• synonyms


[fohk-lawr, -lohr]
  1. the traditional beliefs, legends, customs, etc., of a people; lore of a people.
  2. the study of such lore.
  3. a body of widely held but false or unsubstantiated beliefs.
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Origin of folklore

1846; folk + lore1; coined by English scholar and antiquary William John Thoms (1803–85)
Related formsfolk·lor·ist, nounfolk·lor·is·tic, adjective
Dictionary.com Unabridged Based on the Random House Unabridged Dictionary, © Random House, Inc. 2018

Examples from the Web for folklorist

Historical Examples of folklorist

  • Only recently has she been indicated as her nation's first folklorist and feminist!

    Brazilian Tales

    Joaquim Maria Machado de Assis

  • There is still to notice the unsatisfactory attitude of the folklorist.

  • The Folklorist is not unnaturally jealous of what, in some degree, looks like Folk-Lore.

    Little Johannes

    Frederik van Eeden

  • Mannhardt's method was more that of the folklorist than the philologist.

  • Afanasiev, Alexander Nicolaievitsh, Russian folklorist, born in 1826.

British Dictionary definitions for folklorist


  1. the unwritten literature of a people as expressed in folk tales, proverbs, riddles, songs, etc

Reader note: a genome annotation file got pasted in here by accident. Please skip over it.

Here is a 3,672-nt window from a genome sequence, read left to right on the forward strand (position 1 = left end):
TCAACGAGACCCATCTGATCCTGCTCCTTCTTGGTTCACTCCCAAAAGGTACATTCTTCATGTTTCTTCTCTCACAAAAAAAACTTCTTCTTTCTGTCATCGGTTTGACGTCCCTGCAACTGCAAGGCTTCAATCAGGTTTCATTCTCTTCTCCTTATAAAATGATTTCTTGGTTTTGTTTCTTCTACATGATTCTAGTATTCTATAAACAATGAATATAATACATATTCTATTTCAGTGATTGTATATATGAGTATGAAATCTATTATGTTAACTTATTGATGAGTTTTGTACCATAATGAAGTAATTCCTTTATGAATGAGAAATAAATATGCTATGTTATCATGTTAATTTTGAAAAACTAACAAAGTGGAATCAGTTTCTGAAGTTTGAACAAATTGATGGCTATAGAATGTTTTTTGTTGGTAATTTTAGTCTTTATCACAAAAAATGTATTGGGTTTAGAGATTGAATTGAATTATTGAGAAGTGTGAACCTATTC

2. the body of stories and legends attached to a particular place, group, activity, etcHollywood folklore; rugby folklore
  3. the anthropological discipline concerned with the study of folkloric materials
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Derived Formsfolkloric, adjectivefolklorist, noun, adjectivefolkloristic, adjective
Collins English Dictionary - Complete & Unabridged 2012 Digital Edition © William Collins Sons & Co. Ltd. 1979, 1986 © HarperCollins Publishers 1998, 2000, 2003, 2005, 2006, 2007, 2009, 2012

Word Origin and History for folklorist


1881, from folklore + -ist.

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1846, coined by antiquarian William J. Thoms (1803-1885) as an Anglo-Saxonism (replacing popular antiquities) and first published in the "Athenaeum" of Aug. 22, 1846, from folk + lore. Old English folclar meant "homily."

This word revived folk in a modern sense of "of the common people, whose culture is handed down orally," and opened up a flood of compound formations, e.g. folk art (1892), folk-hero (1874), folk-medicine (1877), folk-tale/folk tale (1850; Old English folctalu meant "genealogy"), folk-song (1847), folk singer (1876), folk-dance (1877).

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Online Etymology Dictionary, © 2010 Douglas Harper

folklorist in Culture


Traditional stories and legends, transmitted orally (rather than in writing) from generation to generation. The stories of Paul Bunyan are examples of American folklore.

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The New Dictionary of Cultural Literacy, Third Edition Copyright © 2005 by Houghton Mifflin Harcourt Publishing Company. Published by Houghton Mifflin Harcourt Publishing Company. All rights reserved.